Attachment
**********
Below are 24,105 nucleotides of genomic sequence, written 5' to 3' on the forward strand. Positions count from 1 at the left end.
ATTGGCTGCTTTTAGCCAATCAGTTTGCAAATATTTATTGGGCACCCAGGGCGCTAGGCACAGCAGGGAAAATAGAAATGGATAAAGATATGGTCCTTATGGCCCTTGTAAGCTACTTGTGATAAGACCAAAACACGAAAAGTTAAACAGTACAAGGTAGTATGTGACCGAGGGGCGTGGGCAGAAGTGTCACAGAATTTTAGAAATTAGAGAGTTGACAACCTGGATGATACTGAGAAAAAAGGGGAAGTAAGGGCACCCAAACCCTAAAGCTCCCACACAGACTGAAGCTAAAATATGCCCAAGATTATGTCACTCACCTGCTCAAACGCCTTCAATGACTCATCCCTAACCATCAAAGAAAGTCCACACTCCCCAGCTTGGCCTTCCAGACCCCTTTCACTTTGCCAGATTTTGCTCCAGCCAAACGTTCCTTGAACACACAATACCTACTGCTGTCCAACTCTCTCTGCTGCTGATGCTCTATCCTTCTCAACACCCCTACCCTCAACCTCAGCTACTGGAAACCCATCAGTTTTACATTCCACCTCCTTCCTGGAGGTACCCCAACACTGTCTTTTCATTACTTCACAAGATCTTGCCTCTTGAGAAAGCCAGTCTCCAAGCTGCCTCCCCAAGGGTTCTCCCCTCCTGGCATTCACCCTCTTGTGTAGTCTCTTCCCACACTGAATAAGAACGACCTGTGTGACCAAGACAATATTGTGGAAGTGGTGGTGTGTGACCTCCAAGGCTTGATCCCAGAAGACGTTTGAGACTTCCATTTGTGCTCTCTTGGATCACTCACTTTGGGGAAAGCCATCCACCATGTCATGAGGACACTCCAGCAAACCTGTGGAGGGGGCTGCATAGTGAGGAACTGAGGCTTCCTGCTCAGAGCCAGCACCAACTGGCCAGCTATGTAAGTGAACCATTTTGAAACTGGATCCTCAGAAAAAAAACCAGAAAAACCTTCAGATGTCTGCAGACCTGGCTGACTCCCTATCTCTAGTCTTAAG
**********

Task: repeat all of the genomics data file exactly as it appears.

Below are 24,105 nucleotides of genomic sequence, written 5' to 3' on the forward strand. Positions count from 1 at the left end.
ATTGGCTGCTTTTAGCCAATCAGTTTGCAAATATTTATTGGGCACCCAGGGCGCTAGGCACAGCAGGGAAAATAGAAATGGATAAAGATATGGTCCTTATGGCCCTTGTAAGCTACTTGTGATAAGACCAAAACACGAAAAGTTAAACAGTACAAGGTAGTATGTGACCGAGGGGCGTGGGCAGAAGTGTCACAGAATTTTAGAAATTAGAGAGTTGACAACCTGGATGATACTGAGAAAAAAGGGGAAGTAAGGGCACCCAAACCCTAAAGCTCCCACACAGACTGAAGCTAAAATATGCCCAAGATTATGTCACTCACCTGCTCAAACGCCTTCAATGACTCATCCCTAACCATCAAAGAAAGTCCACACTCCCCAGCTTGGCCTTCCAGACCCCTTTCACTTTGCCAGATTTTGCTCCAGCCAAACGTTCCTTGAACACACAATACCTACTGCTGTCCAACTCTCTCTGCTGCTGATGCTCTATCCTTCTCAACACCCCTACCCTCAACCTCAGCTACTGGAAACCCATCAGTTTTACATTCCACCTCCTTCCTGGAGGTACCCCAACACTGTCTTTTCATTACTTCACAAGATCTTGCCTCTTGAGAAAGCCAGTCTCCAAGCTGCCTCCCCAAGGGTTCTCCCCTCCTGGCATTCACCCTCTTGTGTAGTCTCTTCCCACACTGAATAAGAACGACCTGTGTGACCAAGACAATATTGTGGAAGTGGTGGTGTGTGACCTCCAAGGCTTGATCCCAGAAGACGTTTGAGACTTCCATTTGTGCTCTCTTGGATCACTCACTTTGGGGAAAGCCATCCACCATGTCATGAGGACACTCCAGCAAACCTGTGGAGGGGGCTGCATAGTGAGGAACTGAGGCTTCCTGCTCAGAGCCAGCACCAACTGGCCAGCTATGTAAGTGAACCATTTTGAAACTGGATCCTCAGAAAAAAAACCAGAAAAACCTTCAGATGTCTGCAGACCTGGCTGACTCCCTATCTCTAGTCTTAAG